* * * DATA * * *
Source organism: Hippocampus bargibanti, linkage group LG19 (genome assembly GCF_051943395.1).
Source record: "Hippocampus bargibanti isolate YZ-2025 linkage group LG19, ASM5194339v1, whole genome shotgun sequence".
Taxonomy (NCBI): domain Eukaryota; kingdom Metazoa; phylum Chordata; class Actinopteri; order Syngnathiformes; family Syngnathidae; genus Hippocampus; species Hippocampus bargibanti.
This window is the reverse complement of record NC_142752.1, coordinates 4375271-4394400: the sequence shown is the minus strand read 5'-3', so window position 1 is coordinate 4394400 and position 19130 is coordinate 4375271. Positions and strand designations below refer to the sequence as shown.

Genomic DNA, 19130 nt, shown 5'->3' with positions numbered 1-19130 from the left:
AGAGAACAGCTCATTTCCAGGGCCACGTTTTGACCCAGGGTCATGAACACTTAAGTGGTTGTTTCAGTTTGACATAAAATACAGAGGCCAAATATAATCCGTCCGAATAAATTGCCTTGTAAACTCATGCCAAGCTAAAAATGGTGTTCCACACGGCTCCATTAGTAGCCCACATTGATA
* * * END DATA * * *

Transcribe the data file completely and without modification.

Source organism: Hippocampus bargibanti, linkage group LG19 (genome assembly GCF_051943395.1).
Source record: "Hippocampus bargibanti isolate YZ-2025 linkage group LG19, ASM5194339v1, whole genome shotgun sequence".
Taxonomy (NCBI): domain Eukaryota; kingdom Metazoa; phylum Chordata; class Actinopteri; order Syngnathiformes; family Syngnathidae; genus Hippocampus; species Hippocampus bargibanti.
This window is the reverse complement of record NC_142752.1, coordinates 4375271-4394400: the sequence shown is the minus strand read 5'-3', so window position 1 is coordinate 4394400 and position 19130 is coordinate 4375271. Positions and strand designations below refer to the sequence as shown.

Genomic DNA, 19130 nt, shown 5'->3' with positions numbered 1-19130 from the left:
AGAGAACAGCTCATTTCCAGGGCCACGTTTTGACCCAGGGTCATGAACACTTAAGTGGTTGTTTCAGTTTGACATAAAATACAGAGGCCAAATATAATCCGTCCGAATAAATTGCCTTGTAAACTCATGCCAAGCTAAAAATGGTGTTCCACACGGCTCCATTAGTAGCCCACATTGATA